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Relationship between I2 Imidazoline Binding Sites and Monoamine Oxidase B in Liver

Authors

  • A. REMAURY,

    1. I.N.S.E.R.M. U.388 Pharmacologie Moléculaire et Physiopathologie rénale, Institut Louis Bugnard, C.H.U. Rangeuil, 31403 Toulouse Cédex 4, France
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  • C. ORDENER,

    1. I.N.S.E.R.M. U.388 Pharmacologie Moléculaire et Physiopathologie rénale, Institut Louis Bugnard, C.H.U. Rangeuil, 31403 Toulouse Cédex 4, France
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  • J. SHIH,

    1. I.N.S.E.R.M. U.388 Pharmacologie Moléculaire et Physiopathologie rénale, Institut Louis Bugnard, C.H.U. Rangeuil, 31403 Toulouse Cédex 4, France
    2. Department of Molecular Pharmacology and Toxicology, School of Pharmacy, University of Southern California, Los Angeles, California 90033, USA
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  • A. PARINI

    Corresponding author
    1. I.N.S.E.R.M. U.388 Pharmacologie Moléculaire et Physiopathologie rénale, Institut Louis Bugnard, C.H.U. Rangeuil, 31403 Toulouse Cédex 4, France
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Address for correspondence: Dr. Angelo Parini, I.N.S.E.R.M. U.388-Institut Louis Bugnard-C.H.U. Rangueil-Bât. L3, 31403 Toulouse Cédex 04, France. Phone, (33) 05 61 32 22 10; fax, (33) 05 62 17 25 54; e-mail, parini@rangueil.inserm.fr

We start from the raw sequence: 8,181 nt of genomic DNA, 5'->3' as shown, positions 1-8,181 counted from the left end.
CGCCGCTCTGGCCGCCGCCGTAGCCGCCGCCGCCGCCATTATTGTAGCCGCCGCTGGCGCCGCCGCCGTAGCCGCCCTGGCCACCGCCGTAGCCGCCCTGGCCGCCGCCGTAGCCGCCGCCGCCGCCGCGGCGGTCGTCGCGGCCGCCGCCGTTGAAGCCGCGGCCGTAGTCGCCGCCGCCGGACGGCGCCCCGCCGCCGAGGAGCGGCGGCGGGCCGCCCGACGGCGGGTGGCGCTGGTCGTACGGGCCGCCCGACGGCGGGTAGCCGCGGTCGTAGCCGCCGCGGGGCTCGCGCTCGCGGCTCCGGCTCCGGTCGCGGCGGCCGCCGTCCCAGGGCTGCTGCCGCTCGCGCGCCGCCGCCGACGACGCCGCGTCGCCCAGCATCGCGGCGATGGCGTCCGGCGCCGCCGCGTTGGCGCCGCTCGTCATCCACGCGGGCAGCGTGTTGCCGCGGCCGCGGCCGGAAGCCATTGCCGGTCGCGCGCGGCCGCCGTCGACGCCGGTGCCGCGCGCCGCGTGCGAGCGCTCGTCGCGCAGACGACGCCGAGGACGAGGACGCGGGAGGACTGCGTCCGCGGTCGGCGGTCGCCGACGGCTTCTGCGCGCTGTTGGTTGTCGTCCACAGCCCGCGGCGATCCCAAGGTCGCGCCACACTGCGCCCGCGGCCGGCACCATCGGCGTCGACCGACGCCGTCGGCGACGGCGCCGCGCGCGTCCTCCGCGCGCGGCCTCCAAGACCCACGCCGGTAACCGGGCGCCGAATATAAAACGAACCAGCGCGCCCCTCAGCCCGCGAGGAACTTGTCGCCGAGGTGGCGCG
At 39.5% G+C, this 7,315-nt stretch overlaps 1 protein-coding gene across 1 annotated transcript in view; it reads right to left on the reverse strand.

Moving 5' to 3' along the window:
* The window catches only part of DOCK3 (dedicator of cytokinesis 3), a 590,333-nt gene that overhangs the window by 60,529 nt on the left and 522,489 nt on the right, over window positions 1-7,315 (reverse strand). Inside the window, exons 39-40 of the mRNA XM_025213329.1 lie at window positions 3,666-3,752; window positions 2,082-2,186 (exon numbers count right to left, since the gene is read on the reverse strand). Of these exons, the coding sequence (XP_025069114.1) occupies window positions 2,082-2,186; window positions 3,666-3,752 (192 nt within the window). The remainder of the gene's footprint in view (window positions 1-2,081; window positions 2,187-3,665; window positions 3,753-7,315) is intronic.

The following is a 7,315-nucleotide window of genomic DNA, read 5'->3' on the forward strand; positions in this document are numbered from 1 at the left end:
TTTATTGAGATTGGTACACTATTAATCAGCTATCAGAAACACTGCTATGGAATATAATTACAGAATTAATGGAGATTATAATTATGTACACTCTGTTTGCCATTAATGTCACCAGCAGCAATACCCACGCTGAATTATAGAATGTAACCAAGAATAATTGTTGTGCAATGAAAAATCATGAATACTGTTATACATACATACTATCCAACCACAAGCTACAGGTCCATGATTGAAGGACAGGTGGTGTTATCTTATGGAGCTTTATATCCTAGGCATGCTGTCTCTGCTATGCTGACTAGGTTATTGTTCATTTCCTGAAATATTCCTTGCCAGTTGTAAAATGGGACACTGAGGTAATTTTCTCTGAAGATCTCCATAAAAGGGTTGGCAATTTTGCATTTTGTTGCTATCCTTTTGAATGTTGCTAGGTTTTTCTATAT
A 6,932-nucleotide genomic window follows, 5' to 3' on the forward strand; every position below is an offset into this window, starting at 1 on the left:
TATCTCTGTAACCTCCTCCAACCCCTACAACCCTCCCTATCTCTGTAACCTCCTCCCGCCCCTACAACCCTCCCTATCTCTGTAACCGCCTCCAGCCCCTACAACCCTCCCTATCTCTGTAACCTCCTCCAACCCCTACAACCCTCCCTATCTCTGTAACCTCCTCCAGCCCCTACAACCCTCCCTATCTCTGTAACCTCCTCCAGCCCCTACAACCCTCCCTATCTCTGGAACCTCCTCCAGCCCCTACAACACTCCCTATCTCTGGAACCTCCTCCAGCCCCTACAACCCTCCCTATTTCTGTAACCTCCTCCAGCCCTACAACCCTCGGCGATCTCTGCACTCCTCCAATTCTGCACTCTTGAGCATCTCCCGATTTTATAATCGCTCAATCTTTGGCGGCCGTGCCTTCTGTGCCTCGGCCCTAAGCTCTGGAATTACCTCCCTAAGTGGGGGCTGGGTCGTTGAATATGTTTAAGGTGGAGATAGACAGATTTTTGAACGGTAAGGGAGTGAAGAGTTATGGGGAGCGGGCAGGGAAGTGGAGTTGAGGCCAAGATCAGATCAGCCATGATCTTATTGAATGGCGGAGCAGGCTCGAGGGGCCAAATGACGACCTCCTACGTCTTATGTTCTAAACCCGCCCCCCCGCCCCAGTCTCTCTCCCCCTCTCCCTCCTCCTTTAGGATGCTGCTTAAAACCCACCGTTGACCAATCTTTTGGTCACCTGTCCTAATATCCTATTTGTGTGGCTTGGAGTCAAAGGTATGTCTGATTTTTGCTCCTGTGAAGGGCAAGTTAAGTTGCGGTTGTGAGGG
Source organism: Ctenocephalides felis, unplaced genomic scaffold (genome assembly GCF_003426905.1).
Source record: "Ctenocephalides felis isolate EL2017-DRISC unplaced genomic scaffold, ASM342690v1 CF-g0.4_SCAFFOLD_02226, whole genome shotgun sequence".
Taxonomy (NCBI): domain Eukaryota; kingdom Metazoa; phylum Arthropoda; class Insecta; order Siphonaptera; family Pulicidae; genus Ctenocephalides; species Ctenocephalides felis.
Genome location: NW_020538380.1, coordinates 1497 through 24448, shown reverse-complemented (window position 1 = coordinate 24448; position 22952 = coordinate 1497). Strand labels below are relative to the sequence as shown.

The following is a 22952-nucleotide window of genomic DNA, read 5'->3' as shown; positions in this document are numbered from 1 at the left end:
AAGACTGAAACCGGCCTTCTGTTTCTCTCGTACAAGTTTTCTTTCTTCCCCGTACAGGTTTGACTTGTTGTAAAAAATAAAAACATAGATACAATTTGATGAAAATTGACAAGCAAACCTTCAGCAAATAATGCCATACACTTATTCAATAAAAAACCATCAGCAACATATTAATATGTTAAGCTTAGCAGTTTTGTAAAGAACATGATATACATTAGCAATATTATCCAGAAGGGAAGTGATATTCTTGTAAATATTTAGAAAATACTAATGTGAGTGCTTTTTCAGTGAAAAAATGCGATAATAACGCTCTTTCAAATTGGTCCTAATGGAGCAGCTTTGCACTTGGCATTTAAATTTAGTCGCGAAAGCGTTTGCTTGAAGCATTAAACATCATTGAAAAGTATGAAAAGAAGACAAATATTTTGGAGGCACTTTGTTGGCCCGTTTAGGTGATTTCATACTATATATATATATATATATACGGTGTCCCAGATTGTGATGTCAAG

Abstract

ABSTRACT: Biochemical and pharmacologic studies suggest that I2 imidazoline binding sites (I2BS) represent a heterogeneous family of membrane proteins. Indeed, the imidazoline binding sites located on monoamine oxidases (MAO) A and B display different pharmacologic properties. Recent results suggest that in liver and brain, I2BS may be located on proteins distinct from MAOs. The following observations indicate that in liver and brain, [3H]idazoxan binds exclusively to I2BS located on MAO-B: (1) size exclusion chromatography of digitonin-solubilized preparations from rabbit and human liver showed that [3H]idazoxan-specific binding eluted only in two peaks (∼175,000 and ∼100,000 Da, corresponding to 90% and 10% of the recovered [3H]idazoxan binding) which also contained MAOs as determined by [14C]tyramine oxidation and Western blot analysis; (2) according to previous results obtained in various human and rat tissues, experiments performed in mice liver and brain showed that idazoxan was a potent inhibitor of [125I]-AZIPI photoincorporation to MAO-B but not to MAO-A; (3) in MAO-deficient transgenic mice, [3H]idazoxan binding to liver and brain membranes was completely abolished in MAO-B knockout mice and was not affected in MAO-A knockout mice. Together, these results show that in both liver and brain, I2BS are located exclusively on MAO-B. The imidazoline binding site on MAO-A, which photoincorporates [125I]-AZIPI and displays a low affinity for idazoxan, may not belong to the family of the I2 imidazoline binding sites.

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